Today's post features a sample page sent to me for a critique. (Yes, these can be anonymous! Just let me know when you send it. See sidebar for how to submit.) This piece would be categorized as middle grade fiction, based on the subject matter and the age of the main character.
RichfieldThe long dirt road to the main road through the wheat fields seems like an eternity to walk. Although I beat my older sister out the door of our trailer, now she's ahead of me. “Can’t you walk any faster?? Come on, hurry up, were going to miss the bus!”
Finally we reach the main road, and the bus is late. I start to wander, looking at the ground. Sis says, “Don’t go too far, you’ll miss the bus.” “OK, ok! I ain’t going far.” Much to my amazement, I find a frog on the side of the road. Kinda flat, but not too bad of shape. “Hmm, wonder what would happen if I stepped on him?” “DON’T YOU DARE step on that frog, that’s just too gross!” So, being the obedient brother, I step on him. Not enough to squish him, just enough that his tongue came out, un-rolled, and exposed a fly at the end of it. So, I released the pressure off his back and the tongue obliged and rolled back in.
“Sis! You gotta see this!, This is neat!!!” “What’s neat?” she responded. I quickly stepped on his back and the tongue rolled out to show his prize. I let go and the tongue rolled in. “I TOLD YOU NOT TO DO THAT! THAT’S GROSS!! STOP IT!” So, I stepped on him again, but this time, I think the stress got to me and stepped a little too hard. Instead of the tongue rolling out, his guts came out his sides. No more toy.
The bus arrives just as my sister finished vomiting on my frog. Poor guy. We get in and I ride to school.
Tenses changed to present tense + a few other bits:
"Can’t you walk any faster, [MC's name]?? [she says] "Come on, hurry up, were [we're] going to miss the bus!”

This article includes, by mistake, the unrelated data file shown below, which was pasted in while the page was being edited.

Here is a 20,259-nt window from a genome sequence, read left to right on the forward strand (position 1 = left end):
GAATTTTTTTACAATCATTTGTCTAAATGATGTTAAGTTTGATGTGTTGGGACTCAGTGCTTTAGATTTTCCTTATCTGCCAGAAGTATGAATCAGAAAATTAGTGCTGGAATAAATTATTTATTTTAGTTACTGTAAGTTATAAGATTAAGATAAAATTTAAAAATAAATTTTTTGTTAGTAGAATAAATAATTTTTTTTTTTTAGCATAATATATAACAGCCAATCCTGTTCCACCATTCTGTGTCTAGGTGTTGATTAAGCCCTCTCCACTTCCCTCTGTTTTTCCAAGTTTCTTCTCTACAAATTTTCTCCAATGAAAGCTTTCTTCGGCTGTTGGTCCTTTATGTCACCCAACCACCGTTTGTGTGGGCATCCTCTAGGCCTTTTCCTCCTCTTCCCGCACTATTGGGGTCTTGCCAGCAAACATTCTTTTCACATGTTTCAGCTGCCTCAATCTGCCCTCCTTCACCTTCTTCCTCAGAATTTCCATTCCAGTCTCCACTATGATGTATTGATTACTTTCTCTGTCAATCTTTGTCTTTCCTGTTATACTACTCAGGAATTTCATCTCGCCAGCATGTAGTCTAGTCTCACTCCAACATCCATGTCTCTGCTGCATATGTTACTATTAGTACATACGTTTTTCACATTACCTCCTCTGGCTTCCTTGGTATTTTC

Not enough to squish him, just enough that his tongue came [comes] out, un-rolled [unrolls], and exposed [exposes] a fly at the end of it. So, [could omit this So] I released [release] the pressure off his back and the tongue obliged [obliges] and rolled [rolls] back in.
“What’s neat?” she responded. [responds/says]
I quickly stepped [step] on his back and the tongue rolled [rolls] out to show his prize. I let go and the tongue rolled [rolls] in.
So, I stepped [step] on him again, but this time, I think the stress got [gets] to me and stepped [I step] a little too hard. Instead of the tongue rolling out, his guts came [come] out his sides. No more toy.
The bus arrives just as my sister finished [finishes] vomiting on my frog.
COMMENDABLE STUFF: The voice of this is nicely chatty and conversational, and sounds believable for this age group. It seems to flow well. I find the bit with the frog quite real and amusing, and this is good since humor often plays a big part in middle grade fiction. Especially boy readers enjoy "gross" things like stepping on frogs with party-favor-like tongues, and hearing about someone throwing up.
GENDER and DIALOGUE: It might be good to let the reader know that the main character is male sooner, perhaps slipping in his name when his sister first tells him to hurry. It would also help readability to begin a new paragraph/line every time there is a new speaker; readers 8-12 (middle grade) are fond of "white space," and lengthy paragraphs can be daunting. Adding a dialogue tag [she says] would be helpful at the very first line of dialogue, since it's not ultra-clear it's the sister speaking.
TENSE: The story starts out in present tense, and slips into past tense for most of the latter part of the story. Make sure this is kept consistent, as indicated in red, above.
PUNCTUATION and WORDS: Use only one form of end punctuation: one question mark or exclamation mark instead of two or three. The word "were" should be "we're" (as in a contraction of we are), and inserting "in" into the "but not [in] too bad of shape" sentence would help clarify. The word "so" is repeated three times close together; omitting one or two would be good, probably the second one. A simple "said" might be better than "responded" for the sister's line of dialogue.
I'm not sure of the official policy of using CAPS, but I find them a little distracting. I think I've seen it done in published books, however. Be careful not to overdo it, because all caps tend to wear the reader out. It looks like shouting, which can make the reader feel numb after a while. This also goes for an excess of question marks, exclamation marks, dashes, ellipses, and italicized words. Don't overdo any of them.
Thanks for the submission of this lively excerpt!
Can you add or subtract any feedback to this critique?
Do you prefer to write in present or past tense?
When you write in present tense, does past tense often creep in where it shouldn't?
Do you use CAPS IN YOUR STORIES? What do you think about using them?
Do you find yourself overusing question/exclamation marks, dashes, ellipses, or italics?